Montgomery County: Fees to pay property taxes, dog tags online to drop

TY GREENLEES / STAFF

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TY GREENLEES / STAFF

Montgomery County entered into an agreement this week with a new electronic payment processor that will lower — but not eliminate — transaction fees, and make paying property taxes and other bills online simpler, officials said.

The county is “behind the curve” making it easy for residents to take care of business online, said Montgomery County Treasurer Russ Joseph, whose office initiated the change.

“Our payment side is not real friendly. It’s hard to get from beginning to end through the payment process,” he said. “It just was something that needed attention.”

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County commissioners on Tuesday approved a switch from FIS to Point & Pay, LLC to provide merchant services — both in-office and online — for several county entities including the Auditor’s Office, Building Regulations, Parks and Grounds, Common Pleas Court Probate Division, the Treasurer’s Office and others. Combined, they account on average for about 90,000 electronic payment transactions a year.

During 2019, the Treasurer's Office had 41,302 transactions by credit card, debit card or echeck. Of those, 37,964 — or 92% — were conducted online. The numbers do not account for transactions paid by cash or paper check, according to the treasurer.

Other county offices including the Common Pleas Court General Division and the Financial Services Division, which handles roughly 130,500 water and sewer electronic transactions a year and more than 76,000 related to solid waste disposal, are considering adopting the system, Joseph said.

The initial three-year deal with Point & Pay calls for the company to provide payment terminals for the county offices using the service and develop a mobile-friendly online payment site free of charge.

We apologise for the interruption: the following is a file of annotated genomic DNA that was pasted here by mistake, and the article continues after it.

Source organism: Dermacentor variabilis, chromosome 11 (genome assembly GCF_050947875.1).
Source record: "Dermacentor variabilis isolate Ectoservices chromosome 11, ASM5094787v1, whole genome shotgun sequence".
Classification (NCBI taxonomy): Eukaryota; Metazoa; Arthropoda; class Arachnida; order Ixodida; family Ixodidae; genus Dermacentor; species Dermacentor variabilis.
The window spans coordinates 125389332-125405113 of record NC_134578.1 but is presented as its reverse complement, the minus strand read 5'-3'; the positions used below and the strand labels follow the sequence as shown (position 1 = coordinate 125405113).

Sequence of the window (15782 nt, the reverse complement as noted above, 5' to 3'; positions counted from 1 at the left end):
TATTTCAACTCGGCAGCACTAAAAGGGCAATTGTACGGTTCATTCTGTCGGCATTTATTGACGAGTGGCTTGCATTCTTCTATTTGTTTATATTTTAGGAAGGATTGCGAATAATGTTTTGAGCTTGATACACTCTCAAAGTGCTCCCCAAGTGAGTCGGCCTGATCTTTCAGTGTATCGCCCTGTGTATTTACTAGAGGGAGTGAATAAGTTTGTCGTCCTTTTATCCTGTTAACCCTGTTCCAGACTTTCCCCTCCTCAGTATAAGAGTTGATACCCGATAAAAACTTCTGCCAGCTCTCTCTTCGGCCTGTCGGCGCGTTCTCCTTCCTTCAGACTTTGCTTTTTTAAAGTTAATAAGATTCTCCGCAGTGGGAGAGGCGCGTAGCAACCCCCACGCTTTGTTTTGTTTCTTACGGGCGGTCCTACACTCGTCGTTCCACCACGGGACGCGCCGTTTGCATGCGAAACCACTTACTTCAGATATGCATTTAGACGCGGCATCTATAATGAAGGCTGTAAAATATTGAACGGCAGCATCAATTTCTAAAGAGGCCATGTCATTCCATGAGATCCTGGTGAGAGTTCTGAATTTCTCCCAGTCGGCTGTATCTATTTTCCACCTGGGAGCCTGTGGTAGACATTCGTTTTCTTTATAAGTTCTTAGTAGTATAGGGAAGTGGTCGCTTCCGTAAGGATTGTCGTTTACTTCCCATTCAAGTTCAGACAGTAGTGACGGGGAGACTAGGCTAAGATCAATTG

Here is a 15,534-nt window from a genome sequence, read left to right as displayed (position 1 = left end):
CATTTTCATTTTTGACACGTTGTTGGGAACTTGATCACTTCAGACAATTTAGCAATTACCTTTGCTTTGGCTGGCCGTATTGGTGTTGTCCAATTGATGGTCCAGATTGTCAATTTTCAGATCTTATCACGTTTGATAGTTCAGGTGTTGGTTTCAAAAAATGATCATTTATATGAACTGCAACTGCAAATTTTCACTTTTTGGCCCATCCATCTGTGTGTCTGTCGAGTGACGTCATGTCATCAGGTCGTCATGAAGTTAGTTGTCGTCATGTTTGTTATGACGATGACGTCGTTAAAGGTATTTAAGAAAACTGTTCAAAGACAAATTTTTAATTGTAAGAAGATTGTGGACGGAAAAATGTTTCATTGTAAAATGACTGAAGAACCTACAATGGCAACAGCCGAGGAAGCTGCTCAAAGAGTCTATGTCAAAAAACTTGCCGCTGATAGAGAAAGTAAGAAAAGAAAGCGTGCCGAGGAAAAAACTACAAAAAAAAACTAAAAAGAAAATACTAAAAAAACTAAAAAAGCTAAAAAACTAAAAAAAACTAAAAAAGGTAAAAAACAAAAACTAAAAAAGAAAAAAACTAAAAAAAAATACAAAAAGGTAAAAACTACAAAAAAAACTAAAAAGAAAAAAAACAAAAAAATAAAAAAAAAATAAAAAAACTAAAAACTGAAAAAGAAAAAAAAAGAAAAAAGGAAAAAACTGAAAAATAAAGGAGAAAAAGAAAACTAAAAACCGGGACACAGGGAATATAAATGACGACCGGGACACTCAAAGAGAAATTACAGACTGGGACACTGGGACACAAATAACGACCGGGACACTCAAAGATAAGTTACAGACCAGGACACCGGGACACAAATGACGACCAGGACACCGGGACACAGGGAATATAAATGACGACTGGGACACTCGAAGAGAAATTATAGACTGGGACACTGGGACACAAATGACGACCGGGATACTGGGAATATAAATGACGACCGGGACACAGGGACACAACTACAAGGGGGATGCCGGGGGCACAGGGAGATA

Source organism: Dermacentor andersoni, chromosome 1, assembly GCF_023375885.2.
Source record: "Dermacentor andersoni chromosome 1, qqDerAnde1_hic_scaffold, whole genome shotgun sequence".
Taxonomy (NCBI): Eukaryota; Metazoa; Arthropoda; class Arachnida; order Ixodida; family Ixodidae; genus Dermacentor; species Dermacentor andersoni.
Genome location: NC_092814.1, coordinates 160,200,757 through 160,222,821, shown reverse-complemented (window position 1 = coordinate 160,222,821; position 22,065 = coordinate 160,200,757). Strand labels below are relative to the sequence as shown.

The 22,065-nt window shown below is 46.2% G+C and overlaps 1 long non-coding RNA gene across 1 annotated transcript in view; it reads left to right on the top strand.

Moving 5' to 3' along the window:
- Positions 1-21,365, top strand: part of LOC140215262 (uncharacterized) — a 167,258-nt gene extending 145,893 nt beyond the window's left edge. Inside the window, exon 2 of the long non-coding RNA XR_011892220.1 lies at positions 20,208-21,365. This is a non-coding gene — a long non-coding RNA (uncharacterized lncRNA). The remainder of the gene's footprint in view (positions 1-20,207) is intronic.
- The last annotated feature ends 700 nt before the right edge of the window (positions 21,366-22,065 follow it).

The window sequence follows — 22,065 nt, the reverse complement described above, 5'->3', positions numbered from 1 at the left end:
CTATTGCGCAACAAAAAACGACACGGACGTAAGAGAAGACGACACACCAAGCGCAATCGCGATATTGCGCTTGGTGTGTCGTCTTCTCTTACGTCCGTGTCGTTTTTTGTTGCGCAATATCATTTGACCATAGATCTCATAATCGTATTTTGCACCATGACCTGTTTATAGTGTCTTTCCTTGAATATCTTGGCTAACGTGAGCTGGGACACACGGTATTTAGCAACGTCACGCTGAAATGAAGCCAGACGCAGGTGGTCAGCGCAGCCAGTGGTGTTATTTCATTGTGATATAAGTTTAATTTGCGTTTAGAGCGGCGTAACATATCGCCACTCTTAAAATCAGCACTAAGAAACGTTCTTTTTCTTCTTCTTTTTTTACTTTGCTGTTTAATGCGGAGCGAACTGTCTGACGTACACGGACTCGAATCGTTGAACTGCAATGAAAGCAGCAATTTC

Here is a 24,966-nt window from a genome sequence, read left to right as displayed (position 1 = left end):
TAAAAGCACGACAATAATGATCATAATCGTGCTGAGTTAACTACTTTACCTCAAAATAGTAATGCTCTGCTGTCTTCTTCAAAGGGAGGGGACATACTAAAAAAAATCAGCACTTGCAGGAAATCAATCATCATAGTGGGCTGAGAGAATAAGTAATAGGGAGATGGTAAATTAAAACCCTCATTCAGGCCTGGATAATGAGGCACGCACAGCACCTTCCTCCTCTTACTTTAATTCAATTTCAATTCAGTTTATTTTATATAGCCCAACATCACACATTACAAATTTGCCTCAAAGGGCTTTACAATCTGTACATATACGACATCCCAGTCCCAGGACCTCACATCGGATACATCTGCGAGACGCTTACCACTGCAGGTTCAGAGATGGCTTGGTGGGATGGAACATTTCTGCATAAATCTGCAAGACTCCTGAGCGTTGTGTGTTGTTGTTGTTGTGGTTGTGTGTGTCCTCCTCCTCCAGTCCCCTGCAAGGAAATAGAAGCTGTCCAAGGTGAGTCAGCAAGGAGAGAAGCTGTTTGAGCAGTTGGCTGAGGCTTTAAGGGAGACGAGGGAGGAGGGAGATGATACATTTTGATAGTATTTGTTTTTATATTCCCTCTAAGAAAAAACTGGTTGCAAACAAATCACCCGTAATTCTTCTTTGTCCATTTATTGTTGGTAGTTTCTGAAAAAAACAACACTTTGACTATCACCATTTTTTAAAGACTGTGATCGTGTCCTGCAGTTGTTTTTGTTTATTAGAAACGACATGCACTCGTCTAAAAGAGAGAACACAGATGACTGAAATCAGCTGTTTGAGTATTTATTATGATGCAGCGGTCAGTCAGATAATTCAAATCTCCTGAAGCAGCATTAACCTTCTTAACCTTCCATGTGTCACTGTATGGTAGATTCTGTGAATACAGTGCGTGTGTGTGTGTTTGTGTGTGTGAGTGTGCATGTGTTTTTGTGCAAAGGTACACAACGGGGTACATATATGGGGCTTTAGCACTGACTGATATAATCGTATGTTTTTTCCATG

Montgomery County Administrator Michael Colbert said the Treasurer’s Office “came up with a low-cost solution that the entire county’s departments can share.”

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While the company will still collect a convenience fee, costs will be reduced. Credit card transactions will drop slightly from 2.35% to 2.3%; the fee to use a debit card will drop from $3.95 to $2.95; and the fee to pay by echeck will go from $1.17 to 50 cents.

“We get a lot of people paying by echeck online and we expect more people to do that,” Joseph said. “It becomes as cheap as it does to mail in a check. You can go online, take care of that payment and be done with it.”

The new online payment site should be operational in June before the second-half property tax deadline, which is July 17, Joseph said.

New features will allow an owner with multiple parcels to set up one account and have “everything under one roof,” he said. They can make a single or multiple payments on the date they want and by the payment method of their choice.

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When up and running, the new system will also handle payments to the Auditor’s Office for dog tags and for people wanting to rent out county park shelters.

Montgomery County Commissioner Carolyn Rice, who preceded Joseph as treasurer, said the agreement is a good upgrade for the county, which can be likened to a number of businesses with different missions under one umbrella.

“It is wonderful to see this evolve to the next level, being able to offer cost effective solutions for our citizens — as well as just getting with the times,” she said.

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